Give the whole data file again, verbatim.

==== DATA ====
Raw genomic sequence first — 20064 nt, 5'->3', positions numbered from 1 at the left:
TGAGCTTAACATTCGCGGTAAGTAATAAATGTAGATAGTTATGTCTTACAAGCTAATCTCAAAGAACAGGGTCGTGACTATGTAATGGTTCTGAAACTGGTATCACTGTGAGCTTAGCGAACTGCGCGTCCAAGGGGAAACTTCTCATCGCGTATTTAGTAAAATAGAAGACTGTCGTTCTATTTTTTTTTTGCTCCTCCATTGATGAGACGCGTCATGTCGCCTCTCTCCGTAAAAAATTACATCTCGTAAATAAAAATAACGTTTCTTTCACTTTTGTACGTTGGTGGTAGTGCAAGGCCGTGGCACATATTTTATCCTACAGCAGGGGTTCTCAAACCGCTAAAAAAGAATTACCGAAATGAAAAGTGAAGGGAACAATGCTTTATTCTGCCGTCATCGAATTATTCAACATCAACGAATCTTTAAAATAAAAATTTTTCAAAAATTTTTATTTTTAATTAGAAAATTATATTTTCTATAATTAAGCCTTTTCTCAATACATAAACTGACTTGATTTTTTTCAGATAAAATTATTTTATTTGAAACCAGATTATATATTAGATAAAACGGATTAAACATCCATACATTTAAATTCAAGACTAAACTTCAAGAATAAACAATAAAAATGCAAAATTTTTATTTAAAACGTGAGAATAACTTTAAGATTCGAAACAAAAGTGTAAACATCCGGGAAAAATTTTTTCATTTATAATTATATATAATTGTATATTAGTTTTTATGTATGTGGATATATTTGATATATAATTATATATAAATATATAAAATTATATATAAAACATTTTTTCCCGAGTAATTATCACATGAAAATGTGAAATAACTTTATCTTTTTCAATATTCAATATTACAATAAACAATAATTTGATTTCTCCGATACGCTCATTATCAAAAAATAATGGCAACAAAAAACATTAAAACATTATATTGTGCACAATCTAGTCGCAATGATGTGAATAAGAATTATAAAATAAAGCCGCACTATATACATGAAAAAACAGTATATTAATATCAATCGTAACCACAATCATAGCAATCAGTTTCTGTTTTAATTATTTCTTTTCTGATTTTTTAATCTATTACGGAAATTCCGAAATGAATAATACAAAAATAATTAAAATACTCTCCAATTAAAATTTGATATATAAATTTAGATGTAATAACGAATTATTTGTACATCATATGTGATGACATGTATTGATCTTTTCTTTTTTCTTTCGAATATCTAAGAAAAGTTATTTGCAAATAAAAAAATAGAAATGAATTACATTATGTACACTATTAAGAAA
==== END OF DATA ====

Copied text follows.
Raw genomic sequence first — 20064 nt, 5'->3', positions numbered from 1 at the left:
TGAGCTTAACATTCGCGGTAAGTAATAAATGTAGATAGTTATGTCTTACAAGCTAATCTCAAAGAACAGGGTCGTGACTATGTAATGGTTCTGAAACTGGTATCACTGTGAGCTTAGCGAACTGCGCGTCCAAGGGGAAACTTCTCATCGCGTATTTAGTAAAATAGAAGACTGTCGTTCTATTTTTTTTTTGCTCCTCCATTGATGAGACGCGTCATGTCGCCTCTCTCCGTAAAAAATTACATCTCGTAAATAAAAATAACGTTTCTTTCACTTTTGTACGTTGGTGGTAGTGCAAGGCCGTGGCACATATTTTATCCTACAGCAGGGGTTCTCAAACCGCTAAAAAAGAATTACCGAAATGAAAAGTGAAGGGAACAATGCTTTATTCTGCCGTCATCGAATTATTCAACATCAACGAATCTTTAAAATAAAAATTTTTCAAAAATTTTTATTTTTAATTAGAAAATTATATTTTCTATAATTAAGCCTTTTCTCAATACATAAACTGACTTGATTTTTTTCAGATAAAATTATTTTATTTGAAACCAGATTATATATTAGATAAAACGGATTAAACATCCATACATTTAAATTCAAGACTAAACTTCAAGAATAAACAATAAAAATGCAAAATTTTTATTTAAAACGTGAGAATAACTTTAAGATTCGAAACAAAAGTGTAAACATCCGGGAAAAATTTTTTCATTTATAATTATATATAATTGTATATTAGTTTTTATGTATGTGGATATATTTGATATATAATTATATATAAATATATAAAATTATATATAAAACATTTTTTCCCGAGTAATTATCACATGAAAATGTGAAATAACTTTATCTTTTTCAATATTCAATATTACAATAAACAATAATTTGATTTCTCCGATACGCTCATTATCAAAAAATAATGGCAACAAAAAACATTAAAACATTATATTGTGCACAATCTAGTCGCAATGATGTGAATAAGAATTATAAAATAAAGCCGCACTATATACATGAAAAAACAGTATATTAATATCAATCGTAACCACAATCATAGCAATCAGTTTCTGTTTTAATTATTTCTTTTCTGATTTTTTAATCTATTACGGAAATTCCGAAATGAATAATACAAAAATAATTAAAATACTCTCCAATTAAAATTTGATATATAAATTTAGATGTAATAACGAATTATTTGTACATCATATGTGATGACATGTATTGATCTTTTCTTTTTTCTTTCGAATATCTAAGAAAAGTTATTTGCAAATAAAAAAATAGAAATGAATTACATTATGTACACTATTAAGAAA